March is Fraud Prevention Month, an annual Government of Canada campaign that seeks to help people recognize, reject and report fraud. So to wrap up this important month, Credit Unions of Alberta wants to make you aware of the risks of cheque fraud.
What is cheque fraud?
One common type of fraud that can impact credit union members – especially older members who may rely more heavily on cheques – is cheque fraud. Although cheque use is declining this type of fraud persists as criminals can steal, create new or alter legitimate cheques.
There are three main types of cheque fraud to be aware of:
- Counterfeit: fake cheques, not written or authorized by legitimate account holder(s), are used to steal funds.
- Forgery: stolen cheques, signed by someone other than the account holder(s), are used to steal funds.
- Altered: legitimate cheques issued by account holder(s) are intercepted and altered to change the beneficiary or amount.
Some examples of a cheque fraud is when someone receives a cheque for an item they are selling online, mystery shopper scam, lottery scam or inheritance scam. The cheque is deposited into their bank account. Usually within 24 hours the fraudster will say they need the funds back and the victim can keep a small amount for inconvenience. They will request that the funds are sent back by a wire transfer, e-Transfer, money order or bitcoin. The individual sends the funds back and then realizes the original cheque was fraudulent and they are now out the funds.
In any cheque fraud scenario, the person who cashed the cheque will be held responsible by the financial institution to return the funds to them. When the fraudulent cheque is returned by the financial institution, the member’s account is debited, and the member is out of pocket the funds.
A twist on the above is cheque fraud through mobile remote deposit. Mobile Remote Deposit is a feature of online banking that allows your to take a picture of your cheque (front and back) to deposit it without physically bringing it to the bank. Fraudsters provide a picture of a cheque and although the online banking application will allow a member to take a picture of the picture and deposit it, the picture cannot be used as a legitimate cheque. The item will be returned, and the member will be responsible for the lost funds.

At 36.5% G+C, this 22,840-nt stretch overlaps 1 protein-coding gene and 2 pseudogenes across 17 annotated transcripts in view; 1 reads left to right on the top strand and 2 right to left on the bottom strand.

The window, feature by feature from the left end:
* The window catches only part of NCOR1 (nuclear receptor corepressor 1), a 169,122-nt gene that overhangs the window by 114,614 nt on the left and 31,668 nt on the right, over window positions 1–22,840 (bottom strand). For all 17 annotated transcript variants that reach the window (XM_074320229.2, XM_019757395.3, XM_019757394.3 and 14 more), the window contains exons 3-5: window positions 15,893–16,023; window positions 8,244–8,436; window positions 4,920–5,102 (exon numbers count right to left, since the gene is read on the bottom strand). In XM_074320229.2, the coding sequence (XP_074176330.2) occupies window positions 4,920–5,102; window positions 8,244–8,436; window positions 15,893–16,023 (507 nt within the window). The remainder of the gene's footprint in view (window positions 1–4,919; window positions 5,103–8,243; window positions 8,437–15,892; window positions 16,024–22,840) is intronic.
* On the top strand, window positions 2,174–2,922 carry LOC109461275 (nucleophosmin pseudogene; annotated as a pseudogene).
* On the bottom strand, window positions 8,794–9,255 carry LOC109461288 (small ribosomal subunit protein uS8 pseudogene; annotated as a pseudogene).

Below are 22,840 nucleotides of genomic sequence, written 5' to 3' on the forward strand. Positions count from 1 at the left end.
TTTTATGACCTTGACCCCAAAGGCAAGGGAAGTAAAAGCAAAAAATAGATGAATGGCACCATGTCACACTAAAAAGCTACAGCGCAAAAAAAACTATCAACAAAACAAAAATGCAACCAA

Once you have deposited a cheque, you should keep it in a secure location and then securely destroy it based on the timeframe recommended by your credit union. Typically, this is 90 days.
The best way to prevent cheque fraud is to:
- Be wary of accepting cheques from someone you don’t know or have only spoken to online, over chat or messaging apps.
- Do not spend or transfer money from any cheque you receive until the money has been cleared by the financial institution that the cheque is being drawn from. This can take up to 30 days.
- Where possible, use electronic payments like wire payments, e-Transfers, direct deposit, or pre-authorized payments instead.
- Keep your cheque book in a secure spot and do not leave it in a vehicle or purse/bag that is left open where it could be easily stolen.
- Discard used or voided cheques properly by shredding them so the personal information on the cheque cannot be copied.
- If you do rely on cheques, be sure to reconcile your cheque book against your statements as soon as possible and report any discrepancies to your credit union immediately.
- If you suspect your cheques are lost or have been stolen, notify your credit union immediately.
For further details on how to protect yourself or to understand your credit union’s policies around cheque fraud, contact your credit union directly. Find one near you.